Workers’ Comp Provides Benefits

If you become injured on the job and are unable to return to work for at least three days, your benefits may begin on the fourth day after the injury. The types of benefits you may receive include:

Medical payments. 

Workers’ compensation insurance will pay for any medical costs related to the work injury. Additionally, once a doctor determines that the injured worker has reached maximum medical improvement, the worker is afforded 12 more doctor visits or another 60 days of care—whichever comes first.

Partial disability.

An injured worker who is not totally disabled will receive wages to compensate for lost time at work until he has reached maximum medical improvement and can return to work.

Total disability.

A worker who is totally incapacitated and unable to return to work permanently is eligible to receive 75 percent of his spendable base wage. Additional allowances may be made depending on history bonuses and commissions.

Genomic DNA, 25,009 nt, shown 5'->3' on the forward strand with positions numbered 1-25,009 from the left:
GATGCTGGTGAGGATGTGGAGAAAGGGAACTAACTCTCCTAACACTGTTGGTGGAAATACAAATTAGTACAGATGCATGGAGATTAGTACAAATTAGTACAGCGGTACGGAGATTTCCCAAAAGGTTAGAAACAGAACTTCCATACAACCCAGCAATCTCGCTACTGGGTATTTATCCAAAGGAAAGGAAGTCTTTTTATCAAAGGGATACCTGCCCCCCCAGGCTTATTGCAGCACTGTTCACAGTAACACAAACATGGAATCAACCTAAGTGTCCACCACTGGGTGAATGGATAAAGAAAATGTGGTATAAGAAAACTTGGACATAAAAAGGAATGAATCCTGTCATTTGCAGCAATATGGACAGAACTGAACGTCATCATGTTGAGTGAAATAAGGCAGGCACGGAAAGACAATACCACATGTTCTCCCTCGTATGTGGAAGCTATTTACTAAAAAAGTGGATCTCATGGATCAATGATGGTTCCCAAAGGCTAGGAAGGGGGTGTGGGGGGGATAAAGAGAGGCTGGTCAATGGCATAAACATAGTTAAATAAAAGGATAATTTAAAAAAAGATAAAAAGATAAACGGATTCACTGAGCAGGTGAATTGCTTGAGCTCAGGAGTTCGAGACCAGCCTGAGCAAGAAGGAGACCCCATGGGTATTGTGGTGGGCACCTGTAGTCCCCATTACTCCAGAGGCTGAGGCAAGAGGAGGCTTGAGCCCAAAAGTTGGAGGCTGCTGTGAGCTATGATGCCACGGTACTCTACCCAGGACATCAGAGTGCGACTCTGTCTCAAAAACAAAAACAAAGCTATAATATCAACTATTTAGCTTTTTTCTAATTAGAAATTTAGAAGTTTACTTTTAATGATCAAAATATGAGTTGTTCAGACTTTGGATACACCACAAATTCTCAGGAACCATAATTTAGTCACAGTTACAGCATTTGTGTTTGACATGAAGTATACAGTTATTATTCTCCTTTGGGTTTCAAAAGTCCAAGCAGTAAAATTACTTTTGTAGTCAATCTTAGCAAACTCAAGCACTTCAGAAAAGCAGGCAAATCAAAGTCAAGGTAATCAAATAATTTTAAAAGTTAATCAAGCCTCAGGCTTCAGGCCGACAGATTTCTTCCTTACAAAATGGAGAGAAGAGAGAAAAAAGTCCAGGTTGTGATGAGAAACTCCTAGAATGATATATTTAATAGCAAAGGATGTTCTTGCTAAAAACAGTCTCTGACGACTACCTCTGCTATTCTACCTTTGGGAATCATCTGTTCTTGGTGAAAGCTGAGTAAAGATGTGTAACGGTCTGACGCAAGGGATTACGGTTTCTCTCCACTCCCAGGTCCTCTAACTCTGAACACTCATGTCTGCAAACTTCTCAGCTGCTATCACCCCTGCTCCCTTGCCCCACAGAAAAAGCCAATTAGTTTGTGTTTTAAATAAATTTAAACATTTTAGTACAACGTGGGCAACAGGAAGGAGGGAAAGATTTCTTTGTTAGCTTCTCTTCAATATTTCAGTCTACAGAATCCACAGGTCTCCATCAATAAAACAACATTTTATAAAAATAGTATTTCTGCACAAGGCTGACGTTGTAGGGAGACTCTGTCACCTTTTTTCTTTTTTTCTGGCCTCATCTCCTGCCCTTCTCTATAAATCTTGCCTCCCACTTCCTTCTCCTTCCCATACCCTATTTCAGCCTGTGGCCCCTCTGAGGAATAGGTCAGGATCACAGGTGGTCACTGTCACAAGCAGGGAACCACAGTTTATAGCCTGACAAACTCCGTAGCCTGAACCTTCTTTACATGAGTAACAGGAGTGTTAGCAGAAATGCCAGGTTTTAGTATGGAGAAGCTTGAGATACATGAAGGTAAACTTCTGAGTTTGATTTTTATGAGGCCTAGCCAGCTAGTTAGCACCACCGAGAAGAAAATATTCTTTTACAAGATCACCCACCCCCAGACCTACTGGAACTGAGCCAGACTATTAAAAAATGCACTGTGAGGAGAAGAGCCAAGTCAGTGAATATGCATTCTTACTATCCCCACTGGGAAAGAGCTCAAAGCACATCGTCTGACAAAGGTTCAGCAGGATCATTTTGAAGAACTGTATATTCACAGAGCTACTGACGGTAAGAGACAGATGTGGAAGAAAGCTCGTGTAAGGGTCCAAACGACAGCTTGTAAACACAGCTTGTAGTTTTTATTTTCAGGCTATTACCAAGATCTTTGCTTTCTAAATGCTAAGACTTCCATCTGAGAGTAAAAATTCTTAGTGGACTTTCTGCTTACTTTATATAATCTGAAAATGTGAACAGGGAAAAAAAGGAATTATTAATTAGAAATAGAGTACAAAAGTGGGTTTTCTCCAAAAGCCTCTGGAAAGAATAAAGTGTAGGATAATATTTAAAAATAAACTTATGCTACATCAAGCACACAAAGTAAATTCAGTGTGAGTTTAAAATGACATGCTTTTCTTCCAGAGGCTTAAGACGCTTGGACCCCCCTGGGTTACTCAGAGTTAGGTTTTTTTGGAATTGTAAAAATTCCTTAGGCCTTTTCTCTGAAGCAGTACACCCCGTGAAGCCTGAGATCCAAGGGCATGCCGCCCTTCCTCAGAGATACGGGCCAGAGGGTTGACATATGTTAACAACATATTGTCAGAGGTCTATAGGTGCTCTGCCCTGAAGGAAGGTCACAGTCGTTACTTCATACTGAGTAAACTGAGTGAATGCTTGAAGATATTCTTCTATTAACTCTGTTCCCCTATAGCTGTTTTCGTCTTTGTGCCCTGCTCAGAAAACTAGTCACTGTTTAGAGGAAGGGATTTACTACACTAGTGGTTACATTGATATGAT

In addition, if an injured worker is killed in a work accident, workers’ comp also provides for surviving family members.

Employers should post their workers’ compensation insurance provider in a visible place at your workplace. If a company is found without workers’ compensation insurance, criminal charges, fines, and jail time could apply.

Companies Exempt from Carrying Workers’ Comp Insurance

Most employers must carry workers’ comp insurance, but some are exempt, including:

  • Sole proprietors
  • Independent contractors
  • Partners of a company


Christopher L. Russo
Helping Rhode Island personal injury victims for nearly three decades to get the compensation they deserve.